NICE ‘considering’ evidence to cut treatment threshold for hypertension

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NICE is considering new evidence which led to drastically lowered hypertension thresholds in the US.

The clinical advisory body, which is currently reviewing UK hypertension guidelines with a view to updating them in August 2019, told Pulse the reviews were ‘asking the same questions’.

The new US guidelines, published by the American Heart Association, decreased the threshold for stage one hypertension from an average systolic blood pressure of 140 to 130 mmHg, and from ≥160 to ≥140 mmHg for stage two.

Researchers said the changes could mean an extra 14% of people were diagnosed with hypertension, which would bring the total number to 46% of the country’s population.

The change was prompted by the 2015 SPRINT study, which showed that by treating patients with a target blood pressure of 120 mmHg, rather than the 140 mmHg target, mortality and cardiovascular events were significantly reduced.

When asked whether the changes brought in the US would be considered in the updated UK guidelines, a NICE spokesperson said: ‘Yes, we are asking some of the same questions being considered in the US and in doing so will be considering some of the same evidence.’

Current NICE guidelines define stage one hypertension as an average blood pressure of 135/85 mmHg or higher, and stage two as 150/95 mmHg or higher. It states that doctors should ‘offer antihypertensive drug treatment to people of any age with stage two hypertension’.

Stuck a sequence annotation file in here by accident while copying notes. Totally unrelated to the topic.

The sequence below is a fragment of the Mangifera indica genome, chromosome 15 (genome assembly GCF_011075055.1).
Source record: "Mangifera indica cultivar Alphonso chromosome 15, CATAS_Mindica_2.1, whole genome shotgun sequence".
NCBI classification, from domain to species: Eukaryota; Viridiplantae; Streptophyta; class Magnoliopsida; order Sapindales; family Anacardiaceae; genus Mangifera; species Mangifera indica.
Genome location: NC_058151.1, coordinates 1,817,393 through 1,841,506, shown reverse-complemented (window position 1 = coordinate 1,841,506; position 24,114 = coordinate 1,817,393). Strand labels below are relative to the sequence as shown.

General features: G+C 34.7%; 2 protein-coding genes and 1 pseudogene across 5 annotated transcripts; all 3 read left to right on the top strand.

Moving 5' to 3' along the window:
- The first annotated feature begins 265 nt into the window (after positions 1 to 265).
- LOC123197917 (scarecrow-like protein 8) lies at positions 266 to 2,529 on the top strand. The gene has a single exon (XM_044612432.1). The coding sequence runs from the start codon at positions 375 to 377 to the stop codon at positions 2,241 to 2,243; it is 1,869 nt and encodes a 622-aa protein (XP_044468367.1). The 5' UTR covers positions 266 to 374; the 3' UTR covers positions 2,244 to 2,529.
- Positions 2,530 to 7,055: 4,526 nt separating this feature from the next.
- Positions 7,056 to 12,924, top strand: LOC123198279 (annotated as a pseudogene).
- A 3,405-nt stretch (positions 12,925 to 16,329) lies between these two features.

If the UK were to follow the US example, many patients currently defined as having stage one and treated with lifestyle changes could be pushed into stage two and medicated.

But this comes as last year, a meta analysis of 24 studies found that the evidence for reducing blood pressure targets to below 140 mmHg in over-60s was inconsistent.

The paper said that although lowering the targets could be beneficial, they could also be linked with a higher medication burden and an increased risk of short-term issues, such as hypotension.

Cardiology expert Dr Chris Aden, a GP in Southampton, said: ‘It’s going to be challenging in terms of the numbers they’re suggesting.

‘I think it’s down to good clinical common sense in how we apply it, particularly in the elderly or more frail groups’.

RCGP chair Professor Helen Stokes-Lampard said: ‘Lowering the threshold for making the diagnosis of any condition is a significant decision, that will affect thousands, if not millions of patients, and must not be taken lightly.’

‘One concern GPs already have is overdiagnosis – where we are giving a label to a situation thereby medicalising it, and prescribing medications when the benefits to the individual patient may be very limited.